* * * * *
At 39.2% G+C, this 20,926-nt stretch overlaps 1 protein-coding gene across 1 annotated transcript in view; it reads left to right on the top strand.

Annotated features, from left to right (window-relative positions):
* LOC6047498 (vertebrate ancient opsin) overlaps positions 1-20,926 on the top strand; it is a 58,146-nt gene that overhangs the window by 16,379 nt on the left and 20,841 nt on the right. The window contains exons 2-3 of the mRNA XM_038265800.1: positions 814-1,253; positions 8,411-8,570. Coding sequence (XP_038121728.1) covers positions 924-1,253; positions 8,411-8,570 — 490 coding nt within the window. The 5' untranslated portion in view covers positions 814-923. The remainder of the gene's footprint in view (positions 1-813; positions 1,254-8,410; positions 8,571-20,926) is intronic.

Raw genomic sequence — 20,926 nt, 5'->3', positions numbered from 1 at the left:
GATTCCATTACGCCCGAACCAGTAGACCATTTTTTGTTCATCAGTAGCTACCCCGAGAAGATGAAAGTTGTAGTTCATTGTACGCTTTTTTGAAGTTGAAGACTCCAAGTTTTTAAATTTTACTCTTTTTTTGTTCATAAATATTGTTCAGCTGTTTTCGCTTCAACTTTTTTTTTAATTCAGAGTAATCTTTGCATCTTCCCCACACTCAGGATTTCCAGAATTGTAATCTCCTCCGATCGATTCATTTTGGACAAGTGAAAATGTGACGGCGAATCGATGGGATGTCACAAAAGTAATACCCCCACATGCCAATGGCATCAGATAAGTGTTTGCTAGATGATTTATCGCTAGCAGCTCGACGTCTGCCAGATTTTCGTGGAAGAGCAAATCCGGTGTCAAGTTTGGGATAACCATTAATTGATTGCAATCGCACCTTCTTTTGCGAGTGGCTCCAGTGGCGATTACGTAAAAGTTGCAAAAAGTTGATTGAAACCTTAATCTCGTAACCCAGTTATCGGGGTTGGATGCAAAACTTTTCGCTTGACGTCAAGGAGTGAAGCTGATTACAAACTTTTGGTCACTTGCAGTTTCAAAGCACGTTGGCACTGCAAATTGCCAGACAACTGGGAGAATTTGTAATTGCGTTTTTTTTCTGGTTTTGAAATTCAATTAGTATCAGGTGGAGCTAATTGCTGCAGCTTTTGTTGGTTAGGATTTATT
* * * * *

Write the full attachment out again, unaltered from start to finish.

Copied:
At 39.2% G+C, this 20,926-nt stretch overlaps 1 protein-coding gene across 1 annotated transcript in view; it reads left to right on the top strand.

Annotated features, from left to right (window-relative positions):
* LOC6047498 (vertebrate ancient opsin) overlaps positions 1-20,926 on the top strand; it is a 58,146-nt gene that overhangs the window by 16,379 nt on the left and 20,841 nt on the right. The window contains exons 2-3 of the mRNA XM_038265800.1: positions 814-1,253; positions 8,411-8,570. Coding sequence (XP_038121728.1) covers positions 924-1,253; positions 8,411-8,570 — 490 coding nt within the window. The 5' untranslated portion in view covers positions 814-923. The remainder of the gene's footprint in view (positions 1-813; positions 1,254-8,410; positions 8,571-20,926) is intronic.

Raw genomic sequence — 20,926 nt, 5'->3', positions numbered from 1 at the left:
GATTCCATTACGCCCGAACCAGTAGACCATTTTTTGTTCATCAGTAGCTACCCCGAGAAGATGAAAGTTGTAGTTCATTGTACGCTTTTTTGAAGTTGAAGACTCCAAGTTTTTAAATTTTACTCTTTTTTTGTTCATAAATATTGTTCAGCTGTTTTCGCTTCAACTTTTTTTTTAATTCAGAGTAATCTTTGCATCTTCCCCACACTCAGGATTTCCAGAATTGTAATCTCCTCCGATCGATTCATTTTGGACAAGTGAAAATGTGACGGCGAATCGATGGGATGTCACAAAAGTAATACCCCCACATGCCAATGGCATCAGATAAGTGTTTGCTAGATGATTTATCGCTAGCAGCTCGACGTCTGCCAGATTTTCGTGGAAGAGCAAATCCGGTGTCAAGTTTGGGATAACCATTAATTGATTGCAATCGCACCTTCTTTTGCGAGTGGCTCCAGTGGCGATTACGTAAAAGTTGCAAAAAGTTGATTGAAACCTTAATCTCGTAACCCAGTTATCGGGGTTGGATGCAAAACTTTTCGCTTGACGTCAAGGAGTGAAGCTGATTACAAACTTTTGGTCACTTGCAGTTTCAAAGCACGTTGGCACTGCAAATTGCCAGACAACTGGGAGAATTTGTAATTGCGTTTTTTTTCTGGTTTTGAAATTCAATTAGTATCAGGTGGAGCTAATTGCTGCAGCTTTTGTTGGTTAGGATTTATT